As if securing an enterprise from the never-ending deluge of malware wasn’t enough to keep security professionals busy, there’s an increasingly urgent need to do more to show that you have your act together.
This means demonstrating your state of security, or at least your robust posture, to the many stakeholders of an enterprise, including senior executives and board members, shareholders, partners, suppliers and customers. You have to assure them that you won’t become the next Target, or Neiman Marcus or PF Chang.
This isn’t easy, for several reasons beyond the demands you already face. It’s not always easy communicating to other, non-technical people what you’re doing, why it matters, how it stacks up against the vast landscape of threats and how it compares to the readiness of similar enterprises.
Most senior executives are still new to IT in general, and don’t understand the language of cybersecurity. Neither do most board members, shareholders, supply chain partners, service providers, and clients. You can’t just show them an architecture diagram highlighting your solid defense-in-depth plan, or the detailed log data and analytics available through your SIEM tool, or the superiority of your encryption.
You have to communicate in a way that they understand.
Another challenge is that in a noisy environment of many options- including new products and services from a growing number of providers- it’s hard to focus limited attention and resources on the measures that matter most.
The lack of a commonly understood standard of care, or good cyber hygiene, makes it harder for enterprises to do what really matters, and be able to demonstrate their adherence to a reference that is broadly used.
Finally, it’s even more difficult to measure security. This is a challenge that has, and will continue to, plague security professionals across the physical and logical domains. While trend lines and near-misses are indicative, there is always the difficulty in assessing what-could-have-been within a vast field of known and unknown threats.
So how can you show that you’re doing the right thing to secure your enterprise? One way to do this is to show a commitment to, and alignment with, recognized best practice. By pointing to a standard that is known to be the set of essential, high-payoff measures, an enterprise can assure its many stakeholders that while there is no such thing as 100% secure, there is such as a thing as best-in-class.
The top 20 Critical Security Controls have emerged as a set of prioritized action for enterprise cybersecurity that leading professionals across the spectrum have collaborated to develop, and continue to update and refine.
The Council on CyberSecurity, as an independent non-profit platform for best practice, manages the process by which this community maintains the Controls, and works with strategic partners like Tripwire to encourage their broad adoption as essential cyber hygiene.
Beyond the ongoing stewardship of the Controls, the Council now provides a means for enterprises to demonstrate their commitment to best practice through adoption of the Controls as their enterprise standard of excellence. The 2014 membership program provides a means for both providers and users to publicly attest to their commitment and adherence to best practice.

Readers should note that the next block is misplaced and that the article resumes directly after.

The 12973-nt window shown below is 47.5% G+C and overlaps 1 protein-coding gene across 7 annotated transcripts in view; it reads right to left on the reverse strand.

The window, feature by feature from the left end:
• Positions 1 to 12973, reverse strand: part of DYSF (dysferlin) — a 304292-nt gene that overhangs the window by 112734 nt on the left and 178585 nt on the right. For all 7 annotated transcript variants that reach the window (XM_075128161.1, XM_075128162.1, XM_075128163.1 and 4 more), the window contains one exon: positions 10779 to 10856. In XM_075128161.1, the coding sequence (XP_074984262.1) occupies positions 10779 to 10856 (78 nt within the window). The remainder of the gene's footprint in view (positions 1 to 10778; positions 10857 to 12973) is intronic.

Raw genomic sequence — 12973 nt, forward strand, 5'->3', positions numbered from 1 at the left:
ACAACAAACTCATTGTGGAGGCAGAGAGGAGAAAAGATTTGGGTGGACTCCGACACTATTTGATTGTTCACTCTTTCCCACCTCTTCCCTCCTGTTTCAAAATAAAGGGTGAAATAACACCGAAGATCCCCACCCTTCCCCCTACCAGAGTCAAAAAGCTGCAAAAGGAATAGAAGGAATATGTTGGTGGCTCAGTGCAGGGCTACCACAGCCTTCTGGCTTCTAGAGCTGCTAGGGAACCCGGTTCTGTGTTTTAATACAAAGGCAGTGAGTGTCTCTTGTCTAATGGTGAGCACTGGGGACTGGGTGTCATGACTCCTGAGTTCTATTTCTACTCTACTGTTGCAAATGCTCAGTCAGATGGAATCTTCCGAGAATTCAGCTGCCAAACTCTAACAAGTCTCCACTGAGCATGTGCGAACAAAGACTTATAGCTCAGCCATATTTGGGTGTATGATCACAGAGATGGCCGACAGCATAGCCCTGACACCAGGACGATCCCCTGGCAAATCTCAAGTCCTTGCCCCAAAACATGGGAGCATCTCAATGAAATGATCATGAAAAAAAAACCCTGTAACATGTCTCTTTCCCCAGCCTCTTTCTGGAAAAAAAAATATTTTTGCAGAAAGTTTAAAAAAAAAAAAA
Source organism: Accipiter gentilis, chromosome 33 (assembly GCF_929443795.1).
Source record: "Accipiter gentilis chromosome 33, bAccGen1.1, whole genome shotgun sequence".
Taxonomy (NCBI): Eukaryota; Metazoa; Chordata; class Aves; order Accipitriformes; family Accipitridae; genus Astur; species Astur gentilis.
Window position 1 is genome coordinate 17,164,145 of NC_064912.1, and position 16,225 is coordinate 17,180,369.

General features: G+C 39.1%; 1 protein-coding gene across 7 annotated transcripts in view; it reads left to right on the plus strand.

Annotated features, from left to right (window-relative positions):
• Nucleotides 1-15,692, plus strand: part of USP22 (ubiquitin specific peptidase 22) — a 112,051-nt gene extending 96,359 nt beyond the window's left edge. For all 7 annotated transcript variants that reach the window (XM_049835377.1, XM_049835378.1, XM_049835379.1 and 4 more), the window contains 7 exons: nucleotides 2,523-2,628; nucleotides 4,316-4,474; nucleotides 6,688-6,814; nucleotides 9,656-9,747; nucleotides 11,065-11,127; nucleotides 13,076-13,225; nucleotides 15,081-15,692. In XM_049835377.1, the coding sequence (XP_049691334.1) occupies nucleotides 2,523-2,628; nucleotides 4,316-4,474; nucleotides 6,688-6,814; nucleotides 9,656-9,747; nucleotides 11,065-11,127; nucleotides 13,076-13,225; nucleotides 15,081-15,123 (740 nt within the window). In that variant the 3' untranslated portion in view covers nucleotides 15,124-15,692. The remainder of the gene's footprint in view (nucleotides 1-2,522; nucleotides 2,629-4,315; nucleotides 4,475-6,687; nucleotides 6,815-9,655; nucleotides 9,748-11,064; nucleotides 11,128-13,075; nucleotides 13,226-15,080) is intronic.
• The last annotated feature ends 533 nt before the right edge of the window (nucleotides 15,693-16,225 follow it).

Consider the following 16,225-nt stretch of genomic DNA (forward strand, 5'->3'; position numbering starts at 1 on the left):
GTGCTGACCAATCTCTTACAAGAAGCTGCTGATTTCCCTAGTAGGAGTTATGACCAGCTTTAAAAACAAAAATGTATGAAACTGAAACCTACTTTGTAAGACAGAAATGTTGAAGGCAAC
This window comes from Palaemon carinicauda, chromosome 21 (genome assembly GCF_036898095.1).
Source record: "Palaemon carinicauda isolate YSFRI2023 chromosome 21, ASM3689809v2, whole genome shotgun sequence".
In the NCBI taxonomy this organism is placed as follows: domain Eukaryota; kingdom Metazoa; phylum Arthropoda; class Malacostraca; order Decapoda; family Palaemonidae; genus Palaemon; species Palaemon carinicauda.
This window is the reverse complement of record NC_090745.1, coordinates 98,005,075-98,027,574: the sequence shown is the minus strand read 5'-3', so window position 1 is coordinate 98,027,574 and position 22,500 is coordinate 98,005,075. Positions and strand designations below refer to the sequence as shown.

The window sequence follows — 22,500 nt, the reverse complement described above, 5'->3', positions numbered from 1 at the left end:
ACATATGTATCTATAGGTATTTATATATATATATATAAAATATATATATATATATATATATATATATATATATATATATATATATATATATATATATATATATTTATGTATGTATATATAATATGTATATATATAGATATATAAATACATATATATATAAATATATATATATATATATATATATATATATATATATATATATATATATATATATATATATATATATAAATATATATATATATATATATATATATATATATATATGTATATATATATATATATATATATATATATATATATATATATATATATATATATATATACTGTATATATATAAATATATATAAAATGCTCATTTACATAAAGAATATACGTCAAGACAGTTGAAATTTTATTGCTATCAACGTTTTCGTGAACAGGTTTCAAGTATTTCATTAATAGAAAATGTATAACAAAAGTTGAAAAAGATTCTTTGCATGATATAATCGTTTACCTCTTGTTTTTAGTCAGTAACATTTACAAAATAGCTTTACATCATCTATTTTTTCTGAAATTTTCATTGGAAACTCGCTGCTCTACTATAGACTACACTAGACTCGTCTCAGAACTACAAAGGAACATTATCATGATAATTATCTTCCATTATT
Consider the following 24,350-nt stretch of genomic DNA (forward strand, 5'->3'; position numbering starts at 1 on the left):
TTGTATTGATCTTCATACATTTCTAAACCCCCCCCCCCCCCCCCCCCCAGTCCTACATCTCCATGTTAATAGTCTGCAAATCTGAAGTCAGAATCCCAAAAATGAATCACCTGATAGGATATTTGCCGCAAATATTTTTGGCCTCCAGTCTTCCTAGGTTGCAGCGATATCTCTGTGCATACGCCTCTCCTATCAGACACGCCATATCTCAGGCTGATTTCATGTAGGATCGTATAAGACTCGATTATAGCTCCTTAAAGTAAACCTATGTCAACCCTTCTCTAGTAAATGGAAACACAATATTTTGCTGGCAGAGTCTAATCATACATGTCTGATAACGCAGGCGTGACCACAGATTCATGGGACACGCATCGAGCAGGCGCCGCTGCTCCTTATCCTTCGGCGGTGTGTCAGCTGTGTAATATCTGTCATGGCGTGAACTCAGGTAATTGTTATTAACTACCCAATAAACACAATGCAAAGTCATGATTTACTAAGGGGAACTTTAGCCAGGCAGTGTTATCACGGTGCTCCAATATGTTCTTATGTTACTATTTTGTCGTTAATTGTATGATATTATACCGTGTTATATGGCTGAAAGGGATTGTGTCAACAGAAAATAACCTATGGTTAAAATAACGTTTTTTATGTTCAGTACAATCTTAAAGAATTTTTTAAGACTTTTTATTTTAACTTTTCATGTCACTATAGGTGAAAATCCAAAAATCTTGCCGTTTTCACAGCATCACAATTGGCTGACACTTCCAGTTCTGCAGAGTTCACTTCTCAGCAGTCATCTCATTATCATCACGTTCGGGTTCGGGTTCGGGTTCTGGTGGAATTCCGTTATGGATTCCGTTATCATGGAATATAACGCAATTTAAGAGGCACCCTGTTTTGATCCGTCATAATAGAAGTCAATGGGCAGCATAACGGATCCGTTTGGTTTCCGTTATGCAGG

The Council continues the work of identifying, validating, promoting and sustaining best practice across the areas of people, technology, and policy. Working through our panels of industry experts and leading practitioners, we are working on developing effective ways to measure implementation of the Controls, so that we can all improve our game.
By becoming a member of the Council, you can demonstrate your commitment to recognized best practice, publicly state your adoption of the Critical Controls, and support this important endeavor.
As a Founding Member, Tripwire has been an early supporter of the Council. Now an increasing number of other enterprises are seeing what Tripwire has seen- we can make best practice common practice.
About the Author: Maurice Uenuma is the Chief Operating Officer of the Council, responsible for implementing the organization’s value proposition through its programs and activities. Maurice was formerly with Dell, where he led global, cross-functional teams to establish sales intelligence and decision support capabilities for the $8+Billion IT services business, led the market development team for a $900+Million regional business and served as the operations lead for strategic sales, applying sales best practices to the largest contract pursuits worldwide. Prior to Dell, he was with Perot Systems as a strategist on the enterprise planning group, where he facilitated strategic planning at the corporate and business unit levels.
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The Executive’s Guide to the Top 20 Critical Security Controls
Tripwire has compiled an e-book, titled The Executive’s Guide to the Top 20 Critical Security Controls: Key Takeaways and Improvement Opportunities, which is available for download [registration form required].